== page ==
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  • Cited by 22
  • Print publication year: 1989
  • Online publication date: October 2009

3 - Saving it for later: storage by prehistoric hunter–gatherers in Europe


This contribution distinguishes three temporal scales of resource fluctuation (seasonal, interannual and long-term), and examines the responses available to higher-latitude hunter–gatherers, concentrating in particular on storage. The specific environmental contexts in which storage is likely to be a major risk-buffering mechanism are defined. Storage will cope only with the seasonal and interannual scales of resource fluctuation, not with the long term. Direct evidence of storage is unlikely to survive in the archaeological record, but (a) resource specialisation, (b) more permanent settlement, and (c) mass capture technology are put forward as indirect evidence. These features are found among prehistoric European hunter–gatherers in the locations predicted by the model. Social storage will be important when resources are stored and when local spatial resource variability is considerable. Planning for the worst likely situation leads to surplus storage in most years. This, coupled with local resource imbalances, provides a context in which some groups or individuals may be able to acquire and retain more prestige, and hence status, than others.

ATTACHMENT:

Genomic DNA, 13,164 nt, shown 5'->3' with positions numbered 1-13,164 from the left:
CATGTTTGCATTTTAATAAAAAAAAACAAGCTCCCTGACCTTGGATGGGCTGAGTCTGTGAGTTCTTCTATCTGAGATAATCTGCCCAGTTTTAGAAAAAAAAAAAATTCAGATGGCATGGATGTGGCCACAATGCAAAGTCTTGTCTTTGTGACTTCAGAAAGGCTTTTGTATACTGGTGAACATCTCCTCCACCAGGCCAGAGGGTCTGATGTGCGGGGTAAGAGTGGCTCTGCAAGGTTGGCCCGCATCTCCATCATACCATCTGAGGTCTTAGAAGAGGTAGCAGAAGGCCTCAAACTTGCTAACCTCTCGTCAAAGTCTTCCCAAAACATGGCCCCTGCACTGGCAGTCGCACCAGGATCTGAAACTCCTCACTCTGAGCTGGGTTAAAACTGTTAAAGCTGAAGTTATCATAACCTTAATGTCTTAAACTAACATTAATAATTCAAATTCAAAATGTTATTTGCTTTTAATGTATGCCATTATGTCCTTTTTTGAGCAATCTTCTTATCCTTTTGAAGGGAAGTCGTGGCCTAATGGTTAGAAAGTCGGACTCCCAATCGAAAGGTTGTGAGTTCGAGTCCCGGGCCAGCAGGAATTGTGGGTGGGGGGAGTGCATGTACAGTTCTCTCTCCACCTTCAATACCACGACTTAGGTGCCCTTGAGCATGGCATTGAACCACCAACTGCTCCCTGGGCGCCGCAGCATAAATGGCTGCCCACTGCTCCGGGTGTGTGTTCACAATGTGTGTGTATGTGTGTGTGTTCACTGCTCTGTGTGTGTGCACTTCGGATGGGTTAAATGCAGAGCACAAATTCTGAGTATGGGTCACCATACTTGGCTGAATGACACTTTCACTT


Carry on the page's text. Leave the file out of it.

Storage among hunter–gatherers has been discussed in a number of recent publications. These view storage as (1) one among a number of risk-reducing mechanisms, developed usually as a response to gaps in the subsistence cycle (e.g. Cashdan 1983, 1985; Wiessner 1982), and (2) as contributing to, if not causing, the development of social and economic complexity (e.g. Hayden 1981; Testart 1982a and b; Rowley-Conwy 1983; Price and Brown 1985).